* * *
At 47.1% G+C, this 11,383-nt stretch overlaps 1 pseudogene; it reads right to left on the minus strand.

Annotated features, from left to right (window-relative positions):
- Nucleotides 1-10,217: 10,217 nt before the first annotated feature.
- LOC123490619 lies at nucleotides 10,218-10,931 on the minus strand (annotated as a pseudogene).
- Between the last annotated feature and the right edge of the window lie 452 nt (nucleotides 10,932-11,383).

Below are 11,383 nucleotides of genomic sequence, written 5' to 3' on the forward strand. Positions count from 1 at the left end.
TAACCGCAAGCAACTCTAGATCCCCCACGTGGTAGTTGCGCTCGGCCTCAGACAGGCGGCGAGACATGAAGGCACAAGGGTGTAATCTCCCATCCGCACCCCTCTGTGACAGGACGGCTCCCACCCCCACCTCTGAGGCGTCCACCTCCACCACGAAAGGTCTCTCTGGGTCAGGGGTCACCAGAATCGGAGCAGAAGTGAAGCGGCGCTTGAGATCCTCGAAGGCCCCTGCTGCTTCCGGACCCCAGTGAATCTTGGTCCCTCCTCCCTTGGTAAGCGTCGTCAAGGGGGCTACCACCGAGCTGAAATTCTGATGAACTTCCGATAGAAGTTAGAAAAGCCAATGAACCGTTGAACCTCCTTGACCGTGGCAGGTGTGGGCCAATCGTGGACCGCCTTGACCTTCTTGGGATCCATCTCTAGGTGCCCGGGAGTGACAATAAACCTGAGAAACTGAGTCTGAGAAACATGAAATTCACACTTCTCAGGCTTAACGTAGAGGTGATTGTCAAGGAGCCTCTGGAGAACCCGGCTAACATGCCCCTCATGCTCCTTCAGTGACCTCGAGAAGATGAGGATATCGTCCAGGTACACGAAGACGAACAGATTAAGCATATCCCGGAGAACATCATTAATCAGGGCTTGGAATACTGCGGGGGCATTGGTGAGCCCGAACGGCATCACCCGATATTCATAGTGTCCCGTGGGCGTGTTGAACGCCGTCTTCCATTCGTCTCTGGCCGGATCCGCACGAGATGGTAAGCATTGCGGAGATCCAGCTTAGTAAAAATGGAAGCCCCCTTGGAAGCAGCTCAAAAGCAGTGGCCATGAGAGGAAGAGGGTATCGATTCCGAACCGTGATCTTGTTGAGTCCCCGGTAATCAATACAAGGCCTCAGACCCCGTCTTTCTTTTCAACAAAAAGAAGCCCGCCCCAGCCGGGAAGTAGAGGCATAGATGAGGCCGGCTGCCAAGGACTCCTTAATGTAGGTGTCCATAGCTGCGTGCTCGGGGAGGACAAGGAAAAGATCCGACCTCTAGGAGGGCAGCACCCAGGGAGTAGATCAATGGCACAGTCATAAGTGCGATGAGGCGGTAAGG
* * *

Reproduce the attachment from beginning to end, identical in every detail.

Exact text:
At 47.1% G+C, this 11,383-nt stretch overlaps 1 pseudogene; it reads right to left on the minus strand.

Annotated features, from left to right (window-relative positions):
- Nucleotides 1-10,217: 10,217 nt before the first annotated feature.
- LOC123490619 lies at nucleotides 10,218-10,931 on the minus strand (annotated as a pseudogene).
- Between the last annotated feature and the right edge of the window lie 452 nt (nucleotides 10,932-11,383).

Below are 11,383 nucleotides of genomic sequence, written 5' to 3' on the forward strand. Positions count from 1 at the left end.
TAACCGCAAGCAACTCTAGATCCCCCACGTGGTAGTTGCGCTCGGCCTCAGACAGGCGGCGAGACATGAAGGCACAAGGGTGTAATCTCCCATCCGCACCCCTCTGTGACAGGACGGCTCCCACCCCCACCTCTGAGGCGTCCACCTCCACCACGAAAGGTCTCTCTGGGTCAGGGGTCACCAGAATCGGAGCAGAAGTGAAGCGGCGCTTGAGATCCTCGAAGGCCCCTGCTGCTTCCGGACCCCAGTGAATCTTGGTCCCTCCTCCCTTGGTAAGCGTCGTCAAGGGGGCTACCACCGAGCTGAAATTCTGATGAACTTCCGATAGAAGTTAGAAAAGCCAATGAACCGTTGAACCTCCTTGACCGTGGCAGGTGTGGGCCAATCGTGGACCGCCTTGACCTTCTTGGGATCCATCTCTAGGTGCCCGGGAGTGACAATAAACCTGAGAAACTGAGTCTGAGAAACATGAAATTCACACTTCTCAGGCTTAACGTAGAGGTGATTGTCAAGGAGCCTCTGGAGAACCCGGCTAACATGCCCCTCATGCTCCTTCAGTGACCTCGAGAAGATGAGGATATCGTCCAGGTACACGAAGACGAACAGATTAAGCATATCCCGGAGAACATCATTAATCAGGGCTTGGAATACTGCGGGGGCATTGGTGAGCCCGAACGGCATCACCCGATATTCATAGTGTCCCGTGGGCGTGTTGAACGCCGTCTTCCATTCGTCTCTGGCCGGATCCGCACGAGATGGTAAGCATTGCGGAGATCCAGCTTAGTAAAAATGGAAGCCCCCTTGGAAGCAGCTCAAAAGCAGTGGCCATGAGAGGAAGAGGGTATCGATTCCGAACCGTGATCTTGTTGAGTCCCCGGTAATCAATACAAGGCCTCAGACCCCGTCTTTCTTTTCAACAAAAAGAAGCCCGCCCCAGCCGGGAAGTAGAGGCATAGATGAGGCCGGCTGCCAAGGACTCCTTAATGTAGGTGTCCATAGCTGCGTGCTCGGGGAGGACAAGGAAAAGATCCGACCTCTAGGAGGGCAGCACCCAGGGAGTAGATCAATGGCACAGTCATAAGTGCGATGAGGCGGTAAGG